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Zigzag broomstick 

When I first started crocheting, I read somewhere that there were two classic types of project you had to try: one with granny squares (been there, done that) and one with zigzags or chevrons. Never one to do as I’m told, I let my crochet journey take me where it naturally wanted to go. And years later, it’s finally led me to zigzags.

As you may remember from my last post, I’ve been experimenting with broomstick crochet for Simply Crochet magazine. For part two of the how-to guide, I needed to think of a project that involved changing colour, increasing and decreasing, all in broomstick crochet. Blam! That was the sound in my head as the idea hit me: stripy zigzags.

Making a blanket with the technique would’ve been nice, but I didn’t have that much time so I decided on a shawl/wrap instead. Simply Crochet gave me some beautiful Cascade Ultra Pima cotton yarn in purple, yellow and lavender, and here’s the result:

Broomstick wrap flat

Broomstick wrap flat

I actually crocheted this over Christmas and New Year, so evokes really joyful feelings for me. There were so many rows to work that I took it almost everywhere, trying to squeeze in more rows at every opportunity, even to family gatherings. A girl can crochet and mingle, you know – although having a broomstick involved as well makes it slightly more challenging!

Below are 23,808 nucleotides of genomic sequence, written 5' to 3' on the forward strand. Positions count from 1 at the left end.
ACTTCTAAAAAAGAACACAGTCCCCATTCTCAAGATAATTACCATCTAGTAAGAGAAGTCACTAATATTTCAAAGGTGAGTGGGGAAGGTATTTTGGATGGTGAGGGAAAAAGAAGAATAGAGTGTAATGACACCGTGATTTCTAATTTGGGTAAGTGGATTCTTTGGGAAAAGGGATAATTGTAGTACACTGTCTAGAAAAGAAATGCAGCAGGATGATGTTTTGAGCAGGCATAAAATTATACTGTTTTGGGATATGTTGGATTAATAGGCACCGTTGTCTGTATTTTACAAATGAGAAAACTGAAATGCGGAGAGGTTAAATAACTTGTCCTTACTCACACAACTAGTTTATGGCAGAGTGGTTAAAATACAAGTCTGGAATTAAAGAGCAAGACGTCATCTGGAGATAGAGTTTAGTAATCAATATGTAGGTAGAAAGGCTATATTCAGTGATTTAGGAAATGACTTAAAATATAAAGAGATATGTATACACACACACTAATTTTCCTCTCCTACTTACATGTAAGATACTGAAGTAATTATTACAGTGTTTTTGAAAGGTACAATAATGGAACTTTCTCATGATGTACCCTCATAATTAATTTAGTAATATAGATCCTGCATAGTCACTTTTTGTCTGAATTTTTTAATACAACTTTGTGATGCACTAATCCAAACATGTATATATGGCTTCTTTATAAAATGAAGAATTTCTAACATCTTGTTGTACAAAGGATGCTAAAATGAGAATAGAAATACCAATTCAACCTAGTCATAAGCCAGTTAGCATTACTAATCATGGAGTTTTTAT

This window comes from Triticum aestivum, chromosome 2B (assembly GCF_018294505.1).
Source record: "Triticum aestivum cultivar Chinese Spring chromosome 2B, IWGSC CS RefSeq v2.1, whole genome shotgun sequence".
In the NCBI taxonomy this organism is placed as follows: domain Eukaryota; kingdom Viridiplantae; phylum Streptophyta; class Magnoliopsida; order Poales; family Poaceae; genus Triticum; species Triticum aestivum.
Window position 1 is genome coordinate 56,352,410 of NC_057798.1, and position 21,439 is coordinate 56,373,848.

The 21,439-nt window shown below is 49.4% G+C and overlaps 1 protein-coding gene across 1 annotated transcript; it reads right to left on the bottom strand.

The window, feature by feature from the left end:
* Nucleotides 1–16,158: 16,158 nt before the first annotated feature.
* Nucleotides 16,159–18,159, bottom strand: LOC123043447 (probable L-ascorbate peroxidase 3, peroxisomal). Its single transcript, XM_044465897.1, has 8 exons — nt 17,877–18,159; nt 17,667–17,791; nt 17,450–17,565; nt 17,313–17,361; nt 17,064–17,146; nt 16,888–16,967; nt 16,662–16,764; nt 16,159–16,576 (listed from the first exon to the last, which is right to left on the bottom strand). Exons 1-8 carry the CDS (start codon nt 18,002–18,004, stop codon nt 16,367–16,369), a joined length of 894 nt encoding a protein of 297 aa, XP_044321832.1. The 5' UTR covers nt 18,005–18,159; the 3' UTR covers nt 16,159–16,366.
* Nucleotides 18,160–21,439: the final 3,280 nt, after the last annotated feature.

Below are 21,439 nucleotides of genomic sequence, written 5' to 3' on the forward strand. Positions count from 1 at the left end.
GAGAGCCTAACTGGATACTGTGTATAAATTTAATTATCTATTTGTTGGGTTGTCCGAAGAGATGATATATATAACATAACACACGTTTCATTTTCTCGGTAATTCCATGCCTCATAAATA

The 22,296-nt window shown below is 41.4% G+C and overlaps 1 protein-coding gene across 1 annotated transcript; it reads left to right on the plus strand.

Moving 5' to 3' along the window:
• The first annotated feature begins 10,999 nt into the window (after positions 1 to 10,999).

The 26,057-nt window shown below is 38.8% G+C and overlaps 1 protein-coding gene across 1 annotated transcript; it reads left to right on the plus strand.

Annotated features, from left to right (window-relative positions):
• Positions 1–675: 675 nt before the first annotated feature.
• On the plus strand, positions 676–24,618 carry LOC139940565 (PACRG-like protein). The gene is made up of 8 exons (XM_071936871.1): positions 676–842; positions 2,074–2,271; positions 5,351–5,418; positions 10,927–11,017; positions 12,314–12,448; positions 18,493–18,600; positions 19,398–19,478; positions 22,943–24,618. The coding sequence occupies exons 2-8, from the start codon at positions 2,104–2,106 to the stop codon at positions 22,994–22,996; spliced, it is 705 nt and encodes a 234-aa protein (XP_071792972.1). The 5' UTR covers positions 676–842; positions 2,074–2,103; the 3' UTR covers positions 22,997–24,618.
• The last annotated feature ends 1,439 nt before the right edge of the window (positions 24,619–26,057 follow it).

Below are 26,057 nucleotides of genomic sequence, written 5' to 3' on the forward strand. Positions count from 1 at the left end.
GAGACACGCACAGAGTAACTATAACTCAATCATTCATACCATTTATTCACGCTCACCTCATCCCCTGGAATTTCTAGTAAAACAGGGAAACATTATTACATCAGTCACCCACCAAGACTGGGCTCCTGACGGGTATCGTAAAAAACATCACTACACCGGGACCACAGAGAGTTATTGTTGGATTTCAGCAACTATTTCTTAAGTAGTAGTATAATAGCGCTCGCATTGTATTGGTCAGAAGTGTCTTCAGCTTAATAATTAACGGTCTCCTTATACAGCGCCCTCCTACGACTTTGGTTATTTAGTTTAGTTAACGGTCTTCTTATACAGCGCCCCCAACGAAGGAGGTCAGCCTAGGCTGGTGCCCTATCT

In total, I worked a whopping 111 rows, changing colour at least every three rows, sometimes more. I made a plan of the colour changes about 25 rows in, and then ignored the plan when I felt like doing something different! My only regret was not weaving in my ends as I went. It took me about as long to weave them all in as it took to work 30 rows. Groan.

But when it was finished, it all seemed worth it. I love the zigzag shape and how the colour changes create a different geometric effect all the way along. The lacy broomstick rows give the fabric a gorgeous drape, while the double and treble rows make sure the stripes are solid and keep their zigzag shape. Looking at the whole wrap, the pattern reminds me a lot of sound waves and tree rings – it almost vibrates with positive energy! Even close up, the pretty colour combinations and gentle wavy shapes have a relaxing effect. It’s just divine.

Broomstick wrap close-up

Broomstick wrap close-up

If you’d like to make your own broomstick zigzag wrap, it’s in the new issue of Simply Crochet (issue 43). Feel free to formulate your own colour scheme using any colours you want, but if you like the look of my wrap and want to use the same colour scheme, here’s a list of which colour I used for each row:

Row 1 Yellow
Row 2 Yellow
Row 3 Yellow
Row 4 Purple
Row 5 Purple
Row 6 Lilac
Row 7 Yellow
Row 8 Lilac
Row 9 Purple
Row 10 Purple
Row 11 Lilac